Traditionally, flying privately has only been something the very wealthy can afford to do, but with today’s “sharing economy”, many companies have made it possible to fly on a private jet for a more economical price. Through the sharing business model, companies have put together pricing on seats for scheduled routes, so that the average joe can afford a $1,500 ticket on a flight, instead of chartering a whole jet for $10,000. Sounds like a great deal and an amazing experience right? Actually, not so much and here’s why:
Space or lack there of
Most private jets aren’t private at all, many of the aircraft used for scheduled routings such as NY-FL and many others, are on light jets. Light jets do not have a stand up cabin – the cabin heights are 4’9-5’5. In addition, many jets are equipped with a couch to seat 3 passengers, meaning there aren’t armrests on both sides or tray tables for those unfortunate passengers who don’t experience a captains seat. Not only are they uncomfortable but there are no dividers and you are in very close proximity to the passenger on each side of you.
A key highlight of flying privately is having the freedom to travel whenever you want. When you truly fly privately, you call your charter company or pilot and they will have the aircraft ready when needed. With the sharing economy, you’re on a scheduled flight and if you miss it, well, frankly, you’re out until the next flight, similar to commercial aviation, but with many less scheduled flights. So if you miss your 9pm flight, you may have to wait for the next day.
Many of these jet sharing companies ask for large annual membership fees from $10,000-$15,000. Some of these companies don’t actually own the aircraft and simply arrange the scheduling via an app, because everyone wants to be the “Uber” of private jets. But if any of these companies go out of business, like Blackjet recently did, membership fees are lost.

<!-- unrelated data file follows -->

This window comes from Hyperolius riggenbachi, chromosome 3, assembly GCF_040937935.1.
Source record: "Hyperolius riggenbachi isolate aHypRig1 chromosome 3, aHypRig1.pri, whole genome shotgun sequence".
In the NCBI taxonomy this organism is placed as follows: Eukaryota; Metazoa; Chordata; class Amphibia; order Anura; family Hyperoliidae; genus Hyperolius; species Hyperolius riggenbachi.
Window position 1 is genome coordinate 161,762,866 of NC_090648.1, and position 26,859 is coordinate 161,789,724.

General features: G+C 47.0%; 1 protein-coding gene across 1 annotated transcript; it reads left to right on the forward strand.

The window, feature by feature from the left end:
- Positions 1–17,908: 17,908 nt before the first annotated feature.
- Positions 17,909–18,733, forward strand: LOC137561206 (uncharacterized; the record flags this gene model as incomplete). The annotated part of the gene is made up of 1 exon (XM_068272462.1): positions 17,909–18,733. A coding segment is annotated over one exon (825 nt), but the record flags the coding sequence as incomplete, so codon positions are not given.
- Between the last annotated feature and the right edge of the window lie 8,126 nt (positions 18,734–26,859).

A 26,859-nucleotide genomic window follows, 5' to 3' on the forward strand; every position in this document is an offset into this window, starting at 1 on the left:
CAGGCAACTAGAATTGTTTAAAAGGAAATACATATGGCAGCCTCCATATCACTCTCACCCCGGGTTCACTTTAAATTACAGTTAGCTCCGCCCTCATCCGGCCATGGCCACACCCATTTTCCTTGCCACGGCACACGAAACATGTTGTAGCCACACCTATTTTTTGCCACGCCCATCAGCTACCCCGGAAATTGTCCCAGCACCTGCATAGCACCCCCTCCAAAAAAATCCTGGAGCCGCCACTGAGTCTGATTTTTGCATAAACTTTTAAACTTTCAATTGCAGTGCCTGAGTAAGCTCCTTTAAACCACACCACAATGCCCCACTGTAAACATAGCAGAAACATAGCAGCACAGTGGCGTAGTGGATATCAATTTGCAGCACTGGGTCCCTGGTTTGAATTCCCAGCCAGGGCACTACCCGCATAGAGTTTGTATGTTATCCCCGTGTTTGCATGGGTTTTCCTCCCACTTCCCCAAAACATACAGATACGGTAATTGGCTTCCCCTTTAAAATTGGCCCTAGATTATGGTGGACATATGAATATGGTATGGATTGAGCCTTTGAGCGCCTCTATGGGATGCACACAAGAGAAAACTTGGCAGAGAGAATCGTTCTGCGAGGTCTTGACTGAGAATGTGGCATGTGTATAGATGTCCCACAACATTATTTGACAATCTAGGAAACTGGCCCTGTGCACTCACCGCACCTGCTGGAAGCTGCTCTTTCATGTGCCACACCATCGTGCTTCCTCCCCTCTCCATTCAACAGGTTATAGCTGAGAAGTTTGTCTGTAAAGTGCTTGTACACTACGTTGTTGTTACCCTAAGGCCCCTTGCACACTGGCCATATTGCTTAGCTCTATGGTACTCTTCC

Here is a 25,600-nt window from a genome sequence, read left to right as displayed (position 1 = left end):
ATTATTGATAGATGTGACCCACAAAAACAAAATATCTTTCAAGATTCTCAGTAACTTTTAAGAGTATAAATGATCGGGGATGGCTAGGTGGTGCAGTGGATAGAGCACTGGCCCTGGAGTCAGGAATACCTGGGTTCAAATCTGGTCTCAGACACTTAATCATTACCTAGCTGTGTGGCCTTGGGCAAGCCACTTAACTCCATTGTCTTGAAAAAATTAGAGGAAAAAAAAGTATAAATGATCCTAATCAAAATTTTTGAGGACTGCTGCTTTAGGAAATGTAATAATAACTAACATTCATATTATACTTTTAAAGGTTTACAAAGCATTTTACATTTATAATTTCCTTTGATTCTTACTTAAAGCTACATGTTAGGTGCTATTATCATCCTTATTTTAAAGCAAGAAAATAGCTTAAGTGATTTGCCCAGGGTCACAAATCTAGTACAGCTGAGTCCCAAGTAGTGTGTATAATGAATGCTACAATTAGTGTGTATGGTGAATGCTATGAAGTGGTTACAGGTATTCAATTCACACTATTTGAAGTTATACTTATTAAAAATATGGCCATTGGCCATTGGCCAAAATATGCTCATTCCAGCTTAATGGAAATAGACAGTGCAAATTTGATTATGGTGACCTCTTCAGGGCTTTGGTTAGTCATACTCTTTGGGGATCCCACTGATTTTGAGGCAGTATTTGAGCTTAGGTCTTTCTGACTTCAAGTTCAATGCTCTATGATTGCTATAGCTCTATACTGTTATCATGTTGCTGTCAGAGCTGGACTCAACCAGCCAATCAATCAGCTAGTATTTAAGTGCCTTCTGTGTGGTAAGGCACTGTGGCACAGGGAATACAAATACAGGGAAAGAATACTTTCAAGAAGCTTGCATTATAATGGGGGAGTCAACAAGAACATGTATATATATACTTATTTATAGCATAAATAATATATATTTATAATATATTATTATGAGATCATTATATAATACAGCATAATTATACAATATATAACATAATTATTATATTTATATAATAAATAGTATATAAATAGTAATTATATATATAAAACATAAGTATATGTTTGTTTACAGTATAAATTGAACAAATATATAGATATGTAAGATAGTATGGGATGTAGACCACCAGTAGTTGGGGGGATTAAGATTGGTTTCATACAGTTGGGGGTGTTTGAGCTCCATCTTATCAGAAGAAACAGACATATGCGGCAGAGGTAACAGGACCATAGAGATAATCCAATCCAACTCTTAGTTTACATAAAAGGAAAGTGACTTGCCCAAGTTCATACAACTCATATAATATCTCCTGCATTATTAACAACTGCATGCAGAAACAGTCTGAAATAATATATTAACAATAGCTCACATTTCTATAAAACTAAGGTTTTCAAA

The industry will survive and thrive
Some companies who have recently gone out of business, but have collected non-refundable membership fees have given the industry a bit of a black eye. Fortunately, the industry as a whole have many reputable companies that continue to strive and do right by their clients. Jetset Group, a reputable charter firm based in NY, believes that they will benefit from the sharing economies triumphs and failures. President Steve Orfali thinks that through sharing, more people have been exposed to flying privately and would see the benefits of having their own jet and doing things in the more traditional sense. Jetset has membership programs, but for those who prefer to pay as they go, Jetset has one of the largest on demand charter departments. Only time will tell if the sharing business model will survive over the coming years, but private aviation as a whole is growing and will always be a need for most clients.
Steve Orfali, President of JetSet Group Inc.
JetSet Group Inc. was originally started by a group of private aviation professionals and backed by global investors. JetSet have over 30 years of experience in private charter and corporate aircraft services. Their mission is to bring the best possible service and newest fleet of aircraft to their clientele at a reasonable rate.